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A National Historic Landmark, this historic Late Victorian home is named after its famous resident, Robert M. La Follette, who rose to national prominence as a staunch progressive in the late 19th and early 20th centuries. He served in the U.S. House of Representatives from 1885-1891; as governor of Wisconsin from 1990-1906; and, as U.S. senator from 1906 until his passing in 1925. He purchased the home in 1905 and moved in with his wife, Belle Case, who shared his progressive views and was an advocate for women's causes. Originally the property was a 60-acre farm but it has since been downsized to only a few acres. The house, which is also listed on the National Register of Historic Places, remained in the La Follette family for three generations.

Wisconsin governor Robert M. LaFollette lived in this home from 1905-1925.

Wisconsin governor Robert M. LaFollette lived in this home from 1905-1925.
Robert La Follette was born in 1855 in Primrose, Wisconsin and eventually studied law at the University of Wisconsin, earning his degree in 1979. The following year, he managed to be elected Dane County (where Madison is located) District Attorney despite not being given permission by the local Republican party boss. After his term ended, he resumed his private practice. During the next decade or so, between 1890-1900, La Follette began to further develop his progressive ideals, which began to diverge from much of the rest of the Republican Party, which, in his view, had become too tied to corporate interests. This tension between within the party, at the state and national levels, would remain for the rest of his life.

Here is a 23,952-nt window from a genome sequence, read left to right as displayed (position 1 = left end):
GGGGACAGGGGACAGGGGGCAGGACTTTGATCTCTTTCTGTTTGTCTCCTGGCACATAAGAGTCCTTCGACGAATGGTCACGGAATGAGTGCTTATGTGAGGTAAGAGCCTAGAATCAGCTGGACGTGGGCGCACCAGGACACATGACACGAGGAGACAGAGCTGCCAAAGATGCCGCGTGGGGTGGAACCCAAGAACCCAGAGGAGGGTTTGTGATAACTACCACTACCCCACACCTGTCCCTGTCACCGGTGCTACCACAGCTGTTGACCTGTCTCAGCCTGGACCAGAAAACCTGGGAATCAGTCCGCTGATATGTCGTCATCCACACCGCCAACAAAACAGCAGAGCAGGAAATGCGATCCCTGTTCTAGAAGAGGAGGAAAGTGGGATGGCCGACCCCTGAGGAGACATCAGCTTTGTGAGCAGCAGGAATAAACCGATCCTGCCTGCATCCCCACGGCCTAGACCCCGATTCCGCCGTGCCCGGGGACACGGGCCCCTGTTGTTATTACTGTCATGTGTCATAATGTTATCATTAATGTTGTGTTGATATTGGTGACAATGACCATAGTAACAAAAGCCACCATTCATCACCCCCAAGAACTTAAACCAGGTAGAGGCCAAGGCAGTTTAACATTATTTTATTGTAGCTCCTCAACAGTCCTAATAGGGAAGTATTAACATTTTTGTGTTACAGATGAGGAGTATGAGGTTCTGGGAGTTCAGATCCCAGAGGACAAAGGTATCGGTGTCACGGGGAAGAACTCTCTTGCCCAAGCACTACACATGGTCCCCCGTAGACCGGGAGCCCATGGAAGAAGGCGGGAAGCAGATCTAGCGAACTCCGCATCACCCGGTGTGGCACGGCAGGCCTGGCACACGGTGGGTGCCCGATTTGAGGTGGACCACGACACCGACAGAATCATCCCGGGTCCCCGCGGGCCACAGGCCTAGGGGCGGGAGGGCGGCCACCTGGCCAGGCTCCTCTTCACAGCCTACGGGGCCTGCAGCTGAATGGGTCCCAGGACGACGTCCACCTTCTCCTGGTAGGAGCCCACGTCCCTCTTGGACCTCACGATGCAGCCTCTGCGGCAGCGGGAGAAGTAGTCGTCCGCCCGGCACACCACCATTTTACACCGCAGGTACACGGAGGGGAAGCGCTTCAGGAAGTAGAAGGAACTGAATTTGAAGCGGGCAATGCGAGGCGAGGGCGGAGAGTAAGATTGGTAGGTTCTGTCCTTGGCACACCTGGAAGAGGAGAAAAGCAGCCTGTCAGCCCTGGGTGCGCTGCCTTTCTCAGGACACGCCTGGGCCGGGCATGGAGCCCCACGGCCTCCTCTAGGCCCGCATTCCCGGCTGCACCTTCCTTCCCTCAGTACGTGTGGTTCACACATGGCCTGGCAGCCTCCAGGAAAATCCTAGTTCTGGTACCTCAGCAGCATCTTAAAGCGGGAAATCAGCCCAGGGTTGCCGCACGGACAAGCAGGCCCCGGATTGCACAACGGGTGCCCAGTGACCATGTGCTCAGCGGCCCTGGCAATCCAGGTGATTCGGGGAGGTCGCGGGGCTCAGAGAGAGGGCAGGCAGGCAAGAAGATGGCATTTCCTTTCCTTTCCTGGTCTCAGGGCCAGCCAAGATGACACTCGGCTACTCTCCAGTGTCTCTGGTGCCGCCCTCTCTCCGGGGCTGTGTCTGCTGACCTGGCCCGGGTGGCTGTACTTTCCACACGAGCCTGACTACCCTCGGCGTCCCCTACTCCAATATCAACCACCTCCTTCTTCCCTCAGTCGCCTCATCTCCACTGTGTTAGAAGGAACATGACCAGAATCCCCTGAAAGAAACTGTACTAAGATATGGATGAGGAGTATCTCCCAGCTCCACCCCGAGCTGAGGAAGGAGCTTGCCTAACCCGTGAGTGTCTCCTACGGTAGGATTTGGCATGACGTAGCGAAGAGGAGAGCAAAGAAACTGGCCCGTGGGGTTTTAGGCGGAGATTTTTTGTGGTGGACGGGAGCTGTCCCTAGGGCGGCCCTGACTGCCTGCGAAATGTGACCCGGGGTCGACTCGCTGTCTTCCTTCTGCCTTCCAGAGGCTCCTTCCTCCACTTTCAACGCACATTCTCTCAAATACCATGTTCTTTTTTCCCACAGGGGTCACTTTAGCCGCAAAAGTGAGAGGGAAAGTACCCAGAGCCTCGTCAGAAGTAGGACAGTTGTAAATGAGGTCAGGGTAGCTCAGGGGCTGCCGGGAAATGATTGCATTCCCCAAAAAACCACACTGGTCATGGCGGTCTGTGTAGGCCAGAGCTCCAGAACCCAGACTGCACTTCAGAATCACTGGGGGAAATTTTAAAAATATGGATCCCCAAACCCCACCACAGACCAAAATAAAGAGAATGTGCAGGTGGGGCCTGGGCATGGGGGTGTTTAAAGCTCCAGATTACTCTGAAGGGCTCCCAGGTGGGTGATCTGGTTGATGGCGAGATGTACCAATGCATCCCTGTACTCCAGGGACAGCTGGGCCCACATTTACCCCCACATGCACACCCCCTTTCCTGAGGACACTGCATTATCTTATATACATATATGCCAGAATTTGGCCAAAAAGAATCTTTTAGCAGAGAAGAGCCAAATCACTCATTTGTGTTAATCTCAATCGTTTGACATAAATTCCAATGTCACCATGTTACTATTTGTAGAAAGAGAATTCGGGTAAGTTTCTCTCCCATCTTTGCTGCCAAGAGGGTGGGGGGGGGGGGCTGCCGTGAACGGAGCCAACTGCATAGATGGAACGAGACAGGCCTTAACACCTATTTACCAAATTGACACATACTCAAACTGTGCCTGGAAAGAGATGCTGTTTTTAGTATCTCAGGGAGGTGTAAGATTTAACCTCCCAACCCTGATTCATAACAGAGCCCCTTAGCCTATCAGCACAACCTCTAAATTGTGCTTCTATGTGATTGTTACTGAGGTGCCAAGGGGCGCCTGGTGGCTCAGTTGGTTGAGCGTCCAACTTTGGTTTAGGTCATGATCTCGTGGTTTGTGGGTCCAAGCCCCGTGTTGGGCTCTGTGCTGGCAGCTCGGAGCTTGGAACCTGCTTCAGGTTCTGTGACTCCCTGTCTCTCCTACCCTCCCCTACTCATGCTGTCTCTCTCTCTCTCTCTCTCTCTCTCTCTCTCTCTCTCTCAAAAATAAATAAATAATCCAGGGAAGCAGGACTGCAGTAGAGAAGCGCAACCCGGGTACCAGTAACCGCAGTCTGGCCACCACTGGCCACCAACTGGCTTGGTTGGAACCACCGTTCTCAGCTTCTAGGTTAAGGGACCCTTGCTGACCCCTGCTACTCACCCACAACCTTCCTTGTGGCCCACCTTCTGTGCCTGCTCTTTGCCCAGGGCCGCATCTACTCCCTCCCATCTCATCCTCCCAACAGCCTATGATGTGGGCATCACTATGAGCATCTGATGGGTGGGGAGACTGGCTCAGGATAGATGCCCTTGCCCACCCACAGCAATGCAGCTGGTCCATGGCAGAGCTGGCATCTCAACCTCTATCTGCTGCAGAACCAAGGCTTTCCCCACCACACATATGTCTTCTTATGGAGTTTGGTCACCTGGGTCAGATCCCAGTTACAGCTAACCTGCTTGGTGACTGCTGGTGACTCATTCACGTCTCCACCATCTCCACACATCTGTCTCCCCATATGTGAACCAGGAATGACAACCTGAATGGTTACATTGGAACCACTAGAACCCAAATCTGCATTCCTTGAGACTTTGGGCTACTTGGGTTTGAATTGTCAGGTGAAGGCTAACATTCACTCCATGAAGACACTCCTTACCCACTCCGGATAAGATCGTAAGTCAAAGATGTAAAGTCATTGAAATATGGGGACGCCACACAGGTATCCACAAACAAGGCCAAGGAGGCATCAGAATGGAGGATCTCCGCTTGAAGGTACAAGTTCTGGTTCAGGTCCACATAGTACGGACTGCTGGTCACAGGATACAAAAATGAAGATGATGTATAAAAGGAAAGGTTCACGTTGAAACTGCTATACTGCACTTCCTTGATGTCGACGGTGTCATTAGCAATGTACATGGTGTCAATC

Despite strong opposition, La Follette was able to pass progressive reforms as governor, with the help of a legislature that largely supported him. He called for reforms in several areas including tax reform, regulation of railroads (and other industries) which had become powerful in the state and rest of the country, and the implementation of a system of direct primaries in elections. As U.S. senator, some of the reforms he called for were passed including direct primaries, regulation of industries (by commissions of technical experts), and the adoption of a national income tax. He ran for President in 1924 as an independent and managed to garner five million votes. His staunch views always prevented him from gaining wide popularity but he was among the nation's foremost progressive leaders at the turn of the century. 
Schroer, Blanche H. "Robert M. LaFollette House." National Park Service - National Register of Historic Places Nomination Form.